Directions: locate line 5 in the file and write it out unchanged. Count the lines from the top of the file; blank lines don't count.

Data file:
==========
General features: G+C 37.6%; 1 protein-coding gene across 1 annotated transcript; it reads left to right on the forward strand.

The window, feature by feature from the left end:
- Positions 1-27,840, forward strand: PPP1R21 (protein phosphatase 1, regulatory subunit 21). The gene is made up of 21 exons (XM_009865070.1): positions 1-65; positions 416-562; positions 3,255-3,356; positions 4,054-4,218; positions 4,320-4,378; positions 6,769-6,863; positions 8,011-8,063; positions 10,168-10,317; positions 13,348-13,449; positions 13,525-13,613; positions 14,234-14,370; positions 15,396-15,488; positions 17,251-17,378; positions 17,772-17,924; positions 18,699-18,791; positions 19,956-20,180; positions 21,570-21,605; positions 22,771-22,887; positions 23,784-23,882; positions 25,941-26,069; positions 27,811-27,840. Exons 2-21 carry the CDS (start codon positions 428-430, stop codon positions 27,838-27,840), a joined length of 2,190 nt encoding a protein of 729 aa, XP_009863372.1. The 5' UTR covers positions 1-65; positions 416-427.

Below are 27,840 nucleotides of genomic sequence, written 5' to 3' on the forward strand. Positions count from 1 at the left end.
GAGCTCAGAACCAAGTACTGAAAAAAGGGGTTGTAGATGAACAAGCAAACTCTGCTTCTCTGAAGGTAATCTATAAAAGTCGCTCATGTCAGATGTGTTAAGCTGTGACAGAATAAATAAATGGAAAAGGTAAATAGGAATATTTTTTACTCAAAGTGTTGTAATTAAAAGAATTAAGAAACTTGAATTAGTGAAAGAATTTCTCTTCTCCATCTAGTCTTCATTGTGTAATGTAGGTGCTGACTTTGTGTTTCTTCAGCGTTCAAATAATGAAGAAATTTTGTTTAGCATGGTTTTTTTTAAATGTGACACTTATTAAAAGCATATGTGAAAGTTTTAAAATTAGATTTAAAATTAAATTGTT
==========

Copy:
GAGCTCAGAACCAAGTACTGAAAAAAGGGGTTGTAGATGAACAAGCAAACTCTGCTTCTCTGAAGGTAATCTATAAAAGTCGCTCATGTCAGATGTGTTAAGCTGTGACAGAATAAATAAATGGAAAAGGTAAATAGGAATATTTTTTACTCAAAGTGTTGTAATTAAAAGAATTAAGAAACTTGAATTAGTGAAAGAATTTCTCTTCTCCATCTAGTCTTCATTGTGTAATGTAGGTGCTGACTTTGTGTTTCTTCAGCGTTCAAATAATGAAGAAATTTTGTTTAGCATGGTTTTTTTTAAATGTGACACTTATTAAAAGCATATGTGAAAGTTTTAAAATTAGATTTAAAATTAAATTGTT